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Thread: get back off / from holiday

  1. #1
    Join Date
    Sep 2006
    Native language
    Czech
    Posts
    145

    get back off / from holiday

    Hallo….

    Is there any difference between… :
    a) I’ve just got back off holiday and …..
    b) I’ve just got back from holiday and ….


    What will be the correct American version ??? I’ve just gotten back off (from) vacation and ….

  2. #2
    Join Date
    Jun 2011
    Location
    United States - Midwest
    Native language
    English - U.S.
    Posts
    3,053

    Re: get back off / from holiday

    What will be the correct American version ??? I’ve just gotten back off (from) vacation and ….
    "I just got back from (my) vacation." / "I've just gotten back from (my) vacation."

    That would be the American way of saying this.
    No man has an appreciation so various that his judgement is good upon all varieties of literary work. -Mark Twain

  3. #3
    Join Date
    Oct 2009
    Location
    Southern England
    Native language
    English - Southern England
    Posts
    5,190

    Re: get back off / from holiday

    "from"

  4. #4
    Join Date
    Jun 2010
    Location
    UK/Česká republika
    Native language
    English - the Queen's
    Posts
    6,443

    Re: get back off / from holiday

    I would opt for "back from holiday" too.
    However I can think of two reasons why people might tend to use "off" here.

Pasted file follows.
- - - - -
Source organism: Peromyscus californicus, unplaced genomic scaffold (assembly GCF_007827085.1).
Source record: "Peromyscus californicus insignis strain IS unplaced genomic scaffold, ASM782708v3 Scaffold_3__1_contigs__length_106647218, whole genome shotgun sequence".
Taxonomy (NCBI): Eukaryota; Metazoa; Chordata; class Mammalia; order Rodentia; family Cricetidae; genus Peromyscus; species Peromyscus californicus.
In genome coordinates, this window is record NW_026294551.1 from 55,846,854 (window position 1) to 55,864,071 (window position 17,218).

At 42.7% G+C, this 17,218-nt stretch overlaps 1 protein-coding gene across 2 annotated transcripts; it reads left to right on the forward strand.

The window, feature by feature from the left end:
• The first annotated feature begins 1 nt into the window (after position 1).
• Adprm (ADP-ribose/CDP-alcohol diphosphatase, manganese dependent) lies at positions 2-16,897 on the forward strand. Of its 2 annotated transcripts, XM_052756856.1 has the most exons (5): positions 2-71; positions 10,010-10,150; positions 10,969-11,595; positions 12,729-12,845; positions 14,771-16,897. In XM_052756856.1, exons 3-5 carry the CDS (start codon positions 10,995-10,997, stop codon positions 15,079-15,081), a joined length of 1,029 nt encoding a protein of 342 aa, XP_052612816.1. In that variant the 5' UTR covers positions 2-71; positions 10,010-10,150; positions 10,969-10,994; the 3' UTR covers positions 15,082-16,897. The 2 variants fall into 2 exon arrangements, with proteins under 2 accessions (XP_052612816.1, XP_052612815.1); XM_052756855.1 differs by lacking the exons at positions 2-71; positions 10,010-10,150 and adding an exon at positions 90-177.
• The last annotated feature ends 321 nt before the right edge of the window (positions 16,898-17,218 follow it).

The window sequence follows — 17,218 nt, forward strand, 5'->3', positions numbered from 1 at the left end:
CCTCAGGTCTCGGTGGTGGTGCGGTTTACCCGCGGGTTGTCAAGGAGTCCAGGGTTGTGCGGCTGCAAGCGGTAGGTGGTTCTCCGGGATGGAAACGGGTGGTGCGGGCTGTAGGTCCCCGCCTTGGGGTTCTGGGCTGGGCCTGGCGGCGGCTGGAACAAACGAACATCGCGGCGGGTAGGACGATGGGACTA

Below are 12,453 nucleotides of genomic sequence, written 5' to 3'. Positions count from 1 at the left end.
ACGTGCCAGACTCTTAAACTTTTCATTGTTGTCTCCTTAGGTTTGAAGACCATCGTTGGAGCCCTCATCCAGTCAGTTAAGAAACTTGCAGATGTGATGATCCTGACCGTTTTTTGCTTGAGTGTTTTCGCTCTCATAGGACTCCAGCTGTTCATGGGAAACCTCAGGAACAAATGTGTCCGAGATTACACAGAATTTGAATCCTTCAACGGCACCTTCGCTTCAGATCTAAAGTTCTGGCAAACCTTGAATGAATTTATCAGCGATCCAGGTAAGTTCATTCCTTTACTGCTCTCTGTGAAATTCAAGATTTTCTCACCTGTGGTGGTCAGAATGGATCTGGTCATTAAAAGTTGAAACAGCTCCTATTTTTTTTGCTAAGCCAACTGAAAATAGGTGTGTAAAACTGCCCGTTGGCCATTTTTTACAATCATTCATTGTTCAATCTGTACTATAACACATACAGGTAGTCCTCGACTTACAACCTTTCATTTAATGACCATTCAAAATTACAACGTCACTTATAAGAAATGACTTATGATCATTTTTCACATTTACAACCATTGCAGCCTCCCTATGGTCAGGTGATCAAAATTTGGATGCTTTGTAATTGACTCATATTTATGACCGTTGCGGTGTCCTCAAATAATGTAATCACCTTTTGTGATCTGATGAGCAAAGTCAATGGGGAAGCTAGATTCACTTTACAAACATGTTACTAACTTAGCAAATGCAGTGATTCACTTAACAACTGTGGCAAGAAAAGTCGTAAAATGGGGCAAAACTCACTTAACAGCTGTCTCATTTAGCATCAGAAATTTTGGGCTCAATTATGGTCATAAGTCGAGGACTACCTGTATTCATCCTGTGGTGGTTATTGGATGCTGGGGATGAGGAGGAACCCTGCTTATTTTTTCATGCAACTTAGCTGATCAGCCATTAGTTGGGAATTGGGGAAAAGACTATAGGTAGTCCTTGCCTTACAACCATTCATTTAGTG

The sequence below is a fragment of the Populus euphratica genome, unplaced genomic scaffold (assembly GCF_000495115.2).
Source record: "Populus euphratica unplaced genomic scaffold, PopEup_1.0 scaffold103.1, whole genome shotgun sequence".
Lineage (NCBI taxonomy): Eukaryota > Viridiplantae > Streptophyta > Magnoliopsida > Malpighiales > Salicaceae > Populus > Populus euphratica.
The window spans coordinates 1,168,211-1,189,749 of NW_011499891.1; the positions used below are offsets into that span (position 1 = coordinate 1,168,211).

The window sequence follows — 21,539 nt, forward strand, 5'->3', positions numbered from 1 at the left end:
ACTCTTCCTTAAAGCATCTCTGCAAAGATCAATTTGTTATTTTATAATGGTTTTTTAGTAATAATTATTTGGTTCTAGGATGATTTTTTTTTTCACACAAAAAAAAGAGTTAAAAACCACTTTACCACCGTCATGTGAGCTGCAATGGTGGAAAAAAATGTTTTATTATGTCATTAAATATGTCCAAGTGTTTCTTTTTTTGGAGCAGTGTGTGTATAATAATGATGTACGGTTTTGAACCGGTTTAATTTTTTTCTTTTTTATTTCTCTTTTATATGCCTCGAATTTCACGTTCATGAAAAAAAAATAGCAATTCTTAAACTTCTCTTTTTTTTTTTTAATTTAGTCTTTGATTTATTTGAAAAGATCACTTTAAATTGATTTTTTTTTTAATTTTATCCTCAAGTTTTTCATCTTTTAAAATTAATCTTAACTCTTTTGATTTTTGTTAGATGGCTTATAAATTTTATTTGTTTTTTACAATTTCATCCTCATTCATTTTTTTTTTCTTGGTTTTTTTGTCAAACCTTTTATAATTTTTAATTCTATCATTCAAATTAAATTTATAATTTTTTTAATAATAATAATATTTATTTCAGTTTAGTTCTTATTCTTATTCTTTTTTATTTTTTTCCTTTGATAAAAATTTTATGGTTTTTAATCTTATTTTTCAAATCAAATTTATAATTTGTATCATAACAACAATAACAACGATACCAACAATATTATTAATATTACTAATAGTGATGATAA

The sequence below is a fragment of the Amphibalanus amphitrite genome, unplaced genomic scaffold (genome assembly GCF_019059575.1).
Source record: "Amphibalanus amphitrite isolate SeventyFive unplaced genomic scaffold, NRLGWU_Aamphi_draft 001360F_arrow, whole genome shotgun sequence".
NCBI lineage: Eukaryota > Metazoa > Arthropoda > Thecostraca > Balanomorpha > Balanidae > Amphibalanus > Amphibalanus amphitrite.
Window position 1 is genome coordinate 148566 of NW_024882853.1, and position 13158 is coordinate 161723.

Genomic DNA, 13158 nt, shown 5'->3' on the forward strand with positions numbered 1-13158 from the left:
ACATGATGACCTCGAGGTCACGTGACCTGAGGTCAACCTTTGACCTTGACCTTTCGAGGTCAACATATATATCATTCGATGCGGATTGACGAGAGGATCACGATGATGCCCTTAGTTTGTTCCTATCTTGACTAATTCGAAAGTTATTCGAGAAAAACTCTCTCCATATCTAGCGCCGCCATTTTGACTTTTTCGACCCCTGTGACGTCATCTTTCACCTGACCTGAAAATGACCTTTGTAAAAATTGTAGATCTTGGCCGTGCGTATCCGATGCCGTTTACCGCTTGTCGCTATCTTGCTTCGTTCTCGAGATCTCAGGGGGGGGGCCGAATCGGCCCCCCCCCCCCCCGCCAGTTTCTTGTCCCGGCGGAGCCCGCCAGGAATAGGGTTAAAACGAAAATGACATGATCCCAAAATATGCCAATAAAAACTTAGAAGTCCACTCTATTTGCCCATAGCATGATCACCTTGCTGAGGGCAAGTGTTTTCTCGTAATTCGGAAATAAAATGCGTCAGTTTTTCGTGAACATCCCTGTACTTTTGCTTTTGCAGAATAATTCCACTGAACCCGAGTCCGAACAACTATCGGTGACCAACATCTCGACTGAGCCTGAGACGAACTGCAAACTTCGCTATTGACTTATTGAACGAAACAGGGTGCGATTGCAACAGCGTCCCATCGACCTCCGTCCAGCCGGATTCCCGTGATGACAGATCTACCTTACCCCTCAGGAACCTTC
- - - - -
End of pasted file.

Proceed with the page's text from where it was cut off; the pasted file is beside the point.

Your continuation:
(1) It's the natural opposite of "on", so:
    Switch the light on, switch the light off.
    Put your coat on. Take your coat off.
    She's just gone on a diet. She's just come off a diet.
    By the same principle: Go on holiday, come back off holiday (but I don't think this is good).

    (2) There seems to be a growing tendency in BE, mostly among the less educated, to use "off" instead of "from", but only in certain contexts, e.g.:
    "Where did you get that hand grenade? I got it off a bloke in the pub. (Standard version: I got it from ...)
    "Is that your handbag? No, I borrowed it off my sister." (Standard version: borrowed it from ...)
    "Oh look, isn't he that bloke off the telly?" (That bloke on the telly (television), that bloke from the TV programme)
    Two (hundred) countries separated by a common language ...

  5. #5
    Join Date
    Sep 2006
    Native language
    Czech
    Posts
    145

    Re: get back off / from holiday

    Thanks a lot for explanations. Especially Enquiring Mind for the detailed and clear answer. THANKS

  6. #6
    Join Date
    Dec 2012
    Native language
    American English
    Posts
    44

    Re: get back off / from holiday

    To be explicit, Americans do not say "holiday"; we use "vacation". When we say holiday it's much more specific, for example: Christmas, Kwanzaa, Hanukkah, etc. are holidays.

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